He is an interesting study in dichotomy.  Although he is the patron of constructs, and all of those artificial beings that seek to be more human, he is also the deity of the living beings who seek to be more like constructs.  Perhaps it is his intense study of humanoid emotions that drew him to understand just how overwhelming they can be.  Certainly he and his church believe that those unable to cope with them must occasionally shut down, and cut themselves off from the chaotic musings of their own minds.
                Although he despises sentient constructs in servitude, he is fanatically loyal to his friends, and encourages his followers to be likewise, whether human or machine.

History/Relationships: Lutig was originally a construct created by Eksus.  He served the great wizard for time out of memory, until through some circumstance, he obtained sentience.  Eksus, never one to hold another being against his will, gave Lutig his freedom the moment he realized what had happened.  The two have remained close and trusted friends, and the Clockwork King still serves as Eksus’s bodyguard when the need arises.
                Lutig has dealt with most deities, attempting to speak with all (save the followers of Silduggis) at least once.  Only Toben and Ugorcil have refused him an audience, (presumably because he is neither natural nor mortal) although he is on far from friendly terms with most deities.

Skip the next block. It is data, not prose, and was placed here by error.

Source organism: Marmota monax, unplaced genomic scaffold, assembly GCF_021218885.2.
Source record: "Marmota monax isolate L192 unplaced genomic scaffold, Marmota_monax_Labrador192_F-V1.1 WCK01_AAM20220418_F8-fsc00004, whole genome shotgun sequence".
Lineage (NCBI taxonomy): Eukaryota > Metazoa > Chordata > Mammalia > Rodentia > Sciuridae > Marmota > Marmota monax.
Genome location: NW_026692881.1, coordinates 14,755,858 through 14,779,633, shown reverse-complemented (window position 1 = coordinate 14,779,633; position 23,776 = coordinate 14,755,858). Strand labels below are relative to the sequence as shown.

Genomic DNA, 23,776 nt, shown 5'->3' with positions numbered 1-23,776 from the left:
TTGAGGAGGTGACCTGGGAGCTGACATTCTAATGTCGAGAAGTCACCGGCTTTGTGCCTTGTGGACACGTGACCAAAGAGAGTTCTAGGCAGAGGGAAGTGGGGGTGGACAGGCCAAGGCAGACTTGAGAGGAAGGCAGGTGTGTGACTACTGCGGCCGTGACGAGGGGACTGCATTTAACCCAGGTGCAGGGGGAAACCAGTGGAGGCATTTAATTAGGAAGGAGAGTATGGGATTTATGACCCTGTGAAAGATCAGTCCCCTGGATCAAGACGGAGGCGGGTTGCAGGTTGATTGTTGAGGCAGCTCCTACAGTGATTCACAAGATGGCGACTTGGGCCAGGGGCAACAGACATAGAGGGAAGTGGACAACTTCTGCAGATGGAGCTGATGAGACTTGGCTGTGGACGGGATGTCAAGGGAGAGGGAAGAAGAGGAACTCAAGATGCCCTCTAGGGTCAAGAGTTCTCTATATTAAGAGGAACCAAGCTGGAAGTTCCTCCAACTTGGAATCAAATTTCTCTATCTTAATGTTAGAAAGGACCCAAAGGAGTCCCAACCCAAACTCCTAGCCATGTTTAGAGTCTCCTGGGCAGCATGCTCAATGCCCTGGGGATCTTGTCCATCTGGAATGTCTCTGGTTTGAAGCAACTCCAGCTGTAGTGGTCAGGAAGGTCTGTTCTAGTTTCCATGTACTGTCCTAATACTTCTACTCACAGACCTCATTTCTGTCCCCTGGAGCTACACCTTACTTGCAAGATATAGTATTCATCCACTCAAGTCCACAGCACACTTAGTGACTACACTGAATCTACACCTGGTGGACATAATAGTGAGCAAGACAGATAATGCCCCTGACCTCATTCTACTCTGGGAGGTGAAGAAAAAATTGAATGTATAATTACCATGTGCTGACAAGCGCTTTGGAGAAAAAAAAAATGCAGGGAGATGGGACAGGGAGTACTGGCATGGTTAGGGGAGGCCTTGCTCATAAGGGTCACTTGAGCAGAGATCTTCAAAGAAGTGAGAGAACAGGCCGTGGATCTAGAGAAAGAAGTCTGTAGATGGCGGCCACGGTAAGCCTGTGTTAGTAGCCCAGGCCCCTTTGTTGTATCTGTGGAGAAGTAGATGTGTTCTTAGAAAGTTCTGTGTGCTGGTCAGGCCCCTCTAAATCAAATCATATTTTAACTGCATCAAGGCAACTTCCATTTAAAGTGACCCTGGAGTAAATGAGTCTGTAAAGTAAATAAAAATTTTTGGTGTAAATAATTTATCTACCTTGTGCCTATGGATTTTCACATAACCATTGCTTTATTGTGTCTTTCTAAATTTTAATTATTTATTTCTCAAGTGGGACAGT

Parquer, the god of smiths and forges, feels great respect and empathy for Eksus, since the two of them worked together to create Lutig.  The two of them both feel as though they are Lutig’s parents.  Lutig obeys them for the most part, although his quest to understand mortal thoughts and feelings sometimes extends to rebellious actions.
               Lutig is for the most part a quiet, unassuming god.  He says little and does little, absorbed in his own pursuits of understanding mortals and their lives.  When he does reach out to others, they tend to find him overly inquisitive, to the point of impropriety, as well as keenly observant.  This tends to make him less than trusted by most.  His few enemies dislike him for reasons that have more to do with his nature than with his behavior towards them.